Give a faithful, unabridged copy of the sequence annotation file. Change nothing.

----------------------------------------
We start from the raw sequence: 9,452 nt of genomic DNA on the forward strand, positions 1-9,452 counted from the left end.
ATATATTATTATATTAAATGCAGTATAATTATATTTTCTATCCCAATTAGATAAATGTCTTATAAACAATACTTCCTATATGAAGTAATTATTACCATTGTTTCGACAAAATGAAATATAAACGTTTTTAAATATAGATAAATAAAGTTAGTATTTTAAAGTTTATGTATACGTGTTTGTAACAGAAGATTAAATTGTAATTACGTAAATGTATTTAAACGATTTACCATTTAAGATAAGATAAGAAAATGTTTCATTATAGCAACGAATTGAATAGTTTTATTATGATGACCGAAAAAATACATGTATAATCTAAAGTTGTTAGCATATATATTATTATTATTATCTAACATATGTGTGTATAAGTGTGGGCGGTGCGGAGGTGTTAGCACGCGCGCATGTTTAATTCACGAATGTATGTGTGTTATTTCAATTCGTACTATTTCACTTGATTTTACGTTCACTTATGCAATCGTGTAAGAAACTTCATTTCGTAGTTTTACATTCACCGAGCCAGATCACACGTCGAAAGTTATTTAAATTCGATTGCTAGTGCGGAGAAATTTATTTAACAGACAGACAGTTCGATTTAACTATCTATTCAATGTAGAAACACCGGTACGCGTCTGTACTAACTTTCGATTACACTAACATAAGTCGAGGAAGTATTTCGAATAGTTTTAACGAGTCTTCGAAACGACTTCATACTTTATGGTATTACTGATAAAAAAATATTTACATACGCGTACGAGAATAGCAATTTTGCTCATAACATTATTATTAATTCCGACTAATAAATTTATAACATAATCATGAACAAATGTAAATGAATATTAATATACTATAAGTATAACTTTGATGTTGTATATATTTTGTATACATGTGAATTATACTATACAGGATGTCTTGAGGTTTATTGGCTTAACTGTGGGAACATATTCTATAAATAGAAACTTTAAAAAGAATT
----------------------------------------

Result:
We start from the raw sequence: 9,452 nt of genomic DNA on the forward strand, positions 1-9,452 counted from the left end.
ATATATTATTATATTAAATGCAGTATAATTATATTTTCTATCCCAATTAGATAAATGTCTTATAAACAATACTTCCTATATGAAGTAATTATTACCATTGTTTCGACAAAATGAAATATAAACGTTTTTAAATATAGATAAATAAAGTTAGTATTTTAAAGTTTATGTATACGTGTTTGTAACAGAAGATTAAATTGTAATTACGTAAATGTATTTAAACGATTTACCATTTAAGATAAGATAAGAAAATGTTTCATTATAGCAACGAATTGAATAGTTTTATTATGATGACCGAAAAAATACATGTATAATCTAAAGTTGTTAGCATATATATTATTATTATTATCTAACATATGTGTGTATAAGTGTGGGCGGTGCGGAGGTGTTAGCACGCGCGCATGTTTAATTCACGAATGTATGTGTGTTATTTCAATTCGTACTATTTCACTTGATTTTACGTTCACTTATGCAATCGTGTAAGAAACTTCATTTCGTAGTTTTACATTCACCGAGCCAGATCACACGTCGAAAGTTATTTAAATTCGATTGCTAGTGCGGAGAAATTTATTTAACAGACAGACAGTTCGATTTAACTATCTATTCAATGTAGAAACACCGGTACGCGTCTGTACTAACTTTCGATTACACTAACATAAGTCGAGGAAGTATTTCGAATAGTTTTAACGAGTCTTCGAAACGACTTCATACTTTATGGTATTACTGATAAAAAAATATTTACATACGCGTACGAGAATAGCAATTTTGCTCATAACATTATTATTAATTCCGACTAATAAATTTATAACATAATCATGAACAAATGTAAATGAATATTAATATACTATAAGTATAACTTTGATGTTGTATATATTTTGTATACATGTGAATTATACTATACAGGATGTCTTGAGGTTTATTGGCTTAACTGTGGGAACATATTCTATAAATAGAAACTTTAAAAAGAATT